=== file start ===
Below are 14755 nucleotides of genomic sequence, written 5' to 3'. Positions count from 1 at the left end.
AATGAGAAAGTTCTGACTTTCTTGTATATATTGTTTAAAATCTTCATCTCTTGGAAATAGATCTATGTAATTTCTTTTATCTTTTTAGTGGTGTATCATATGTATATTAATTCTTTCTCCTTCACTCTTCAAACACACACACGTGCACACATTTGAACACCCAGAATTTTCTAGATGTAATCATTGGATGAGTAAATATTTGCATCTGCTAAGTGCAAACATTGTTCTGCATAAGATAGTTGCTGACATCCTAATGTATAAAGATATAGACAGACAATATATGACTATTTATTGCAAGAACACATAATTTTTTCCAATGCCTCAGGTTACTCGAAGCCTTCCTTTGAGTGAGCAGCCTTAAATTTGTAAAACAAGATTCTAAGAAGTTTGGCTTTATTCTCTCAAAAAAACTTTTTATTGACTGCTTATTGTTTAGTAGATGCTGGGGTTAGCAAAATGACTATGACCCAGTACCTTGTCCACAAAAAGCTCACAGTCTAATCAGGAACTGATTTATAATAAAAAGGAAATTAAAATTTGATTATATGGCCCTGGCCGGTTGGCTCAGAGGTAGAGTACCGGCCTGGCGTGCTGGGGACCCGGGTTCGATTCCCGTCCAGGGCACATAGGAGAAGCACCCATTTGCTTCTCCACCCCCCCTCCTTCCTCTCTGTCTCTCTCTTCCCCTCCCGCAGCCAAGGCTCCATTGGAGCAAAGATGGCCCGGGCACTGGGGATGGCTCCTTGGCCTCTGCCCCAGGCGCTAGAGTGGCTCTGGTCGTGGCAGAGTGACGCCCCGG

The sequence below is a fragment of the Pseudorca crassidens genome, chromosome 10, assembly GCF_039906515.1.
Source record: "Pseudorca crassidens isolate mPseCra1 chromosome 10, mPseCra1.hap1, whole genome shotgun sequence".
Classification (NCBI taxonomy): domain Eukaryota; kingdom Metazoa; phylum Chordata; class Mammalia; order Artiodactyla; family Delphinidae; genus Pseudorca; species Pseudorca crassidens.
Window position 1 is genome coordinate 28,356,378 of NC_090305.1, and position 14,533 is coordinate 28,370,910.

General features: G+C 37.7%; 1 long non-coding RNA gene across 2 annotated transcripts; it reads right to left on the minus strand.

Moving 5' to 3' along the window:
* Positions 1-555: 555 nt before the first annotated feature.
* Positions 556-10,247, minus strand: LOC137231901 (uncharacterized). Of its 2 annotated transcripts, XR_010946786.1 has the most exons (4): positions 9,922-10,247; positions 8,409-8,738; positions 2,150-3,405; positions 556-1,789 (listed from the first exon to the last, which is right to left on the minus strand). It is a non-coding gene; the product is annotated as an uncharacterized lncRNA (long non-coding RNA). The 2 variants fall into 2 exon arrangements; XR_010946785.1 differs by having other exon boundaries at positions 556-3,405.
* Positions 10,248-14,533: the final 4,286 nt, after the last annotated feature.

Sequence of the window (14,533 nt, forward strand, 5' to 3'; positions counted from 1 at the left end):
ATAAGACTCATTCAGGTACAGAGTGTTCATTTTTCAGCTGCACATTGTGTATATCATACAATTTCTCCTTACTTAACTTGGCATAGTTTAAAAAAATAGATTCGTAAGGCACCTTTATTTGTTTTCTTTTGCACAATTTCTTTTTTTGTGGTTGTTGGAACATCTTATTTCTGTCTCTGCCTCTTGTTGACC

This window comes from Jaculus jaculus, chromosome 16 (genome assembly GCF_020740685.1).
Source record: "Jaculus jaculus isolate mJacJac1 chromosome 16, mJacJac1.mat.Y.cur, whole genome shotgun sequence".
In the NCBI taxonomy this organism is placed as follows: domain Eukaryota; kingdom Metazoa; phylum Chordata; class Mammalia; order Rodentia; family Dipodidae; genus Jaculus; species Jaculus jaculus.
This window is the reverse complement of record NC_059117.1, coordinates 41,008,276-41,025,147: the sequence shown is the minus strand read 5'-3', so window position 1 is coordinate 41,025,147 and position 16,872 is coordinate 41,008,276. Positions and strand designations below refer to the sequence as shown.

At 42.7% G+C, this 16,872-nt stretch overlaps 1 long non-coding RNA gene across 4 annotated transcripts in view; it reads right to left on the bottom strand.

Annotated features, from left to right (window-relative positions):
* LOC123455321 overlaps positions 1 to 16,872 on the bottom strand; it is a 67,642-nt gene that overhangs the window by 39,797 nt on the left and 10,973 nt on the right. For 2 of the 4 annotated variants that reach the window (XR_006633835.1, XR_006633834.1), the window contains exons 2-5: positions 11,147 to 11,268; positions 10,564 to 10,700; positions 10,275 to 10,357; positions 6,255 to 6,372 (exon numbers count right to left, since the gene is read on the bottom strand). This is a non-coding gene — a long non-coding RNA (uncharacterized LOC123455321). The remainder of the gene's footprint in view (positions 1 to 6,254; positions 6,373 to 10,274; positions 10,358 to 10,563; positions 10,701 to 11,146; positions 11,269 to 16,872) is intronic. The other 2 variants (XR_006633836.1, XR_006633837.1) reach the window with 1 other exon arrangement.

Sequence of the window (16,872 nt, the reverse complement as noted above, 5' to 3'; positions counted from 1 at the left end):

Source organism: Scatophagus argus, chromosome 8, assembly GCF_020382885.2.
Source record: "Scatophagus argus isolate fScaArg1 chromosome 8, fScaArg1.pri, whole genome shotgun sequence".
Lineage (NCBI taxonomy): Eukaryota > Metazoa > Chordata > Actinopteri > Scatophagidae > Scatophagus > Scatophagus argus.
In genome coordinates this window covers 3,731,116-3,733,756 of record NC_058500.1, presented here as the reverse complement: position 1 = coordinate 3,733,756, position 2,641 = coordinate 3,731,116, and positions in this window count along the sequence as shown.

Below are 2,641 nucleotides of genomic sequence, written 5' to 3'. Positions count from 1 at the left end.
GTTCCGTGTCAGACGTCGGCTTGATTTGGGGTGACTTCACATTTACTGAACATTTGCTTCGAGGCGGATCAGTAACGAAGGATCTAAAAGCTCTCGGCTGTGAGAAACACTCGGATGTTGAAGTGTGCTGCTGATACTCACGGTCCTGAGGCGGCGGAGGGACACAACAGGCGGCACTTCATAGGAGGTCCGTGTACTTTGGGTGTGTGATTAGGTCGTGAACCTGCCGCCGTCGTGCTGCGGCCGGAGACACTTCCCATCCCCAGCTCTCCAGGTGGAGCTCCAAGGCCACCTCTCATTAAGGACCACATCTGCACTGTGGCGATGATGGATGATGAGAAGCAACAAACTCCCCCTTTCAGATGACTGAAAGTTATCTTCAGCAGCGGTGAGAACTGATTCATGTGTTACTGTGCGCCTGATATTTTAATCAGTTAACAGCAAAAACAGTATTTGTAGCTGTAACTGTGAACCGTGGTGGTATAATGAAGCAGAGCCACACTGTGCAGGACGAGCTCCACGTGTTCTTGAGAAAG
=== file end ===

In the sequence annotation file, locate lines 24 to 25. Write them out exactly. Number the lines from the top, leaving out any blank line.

Lineage (NCBI taxonomy): Eukaryota > Metazoa > Chordata > Actinopteri > Scatophagidae > Scatophagus > Scatophagus argus.
In genome coordinates this window covers 3,731,116-3,733,756 of record NC_058500.1, presented here as the reverse complement: position 1 = coordinate 3,733,756, position 2,641 = coordinate 3,731,116, and positions in this window count along the sequence as shown.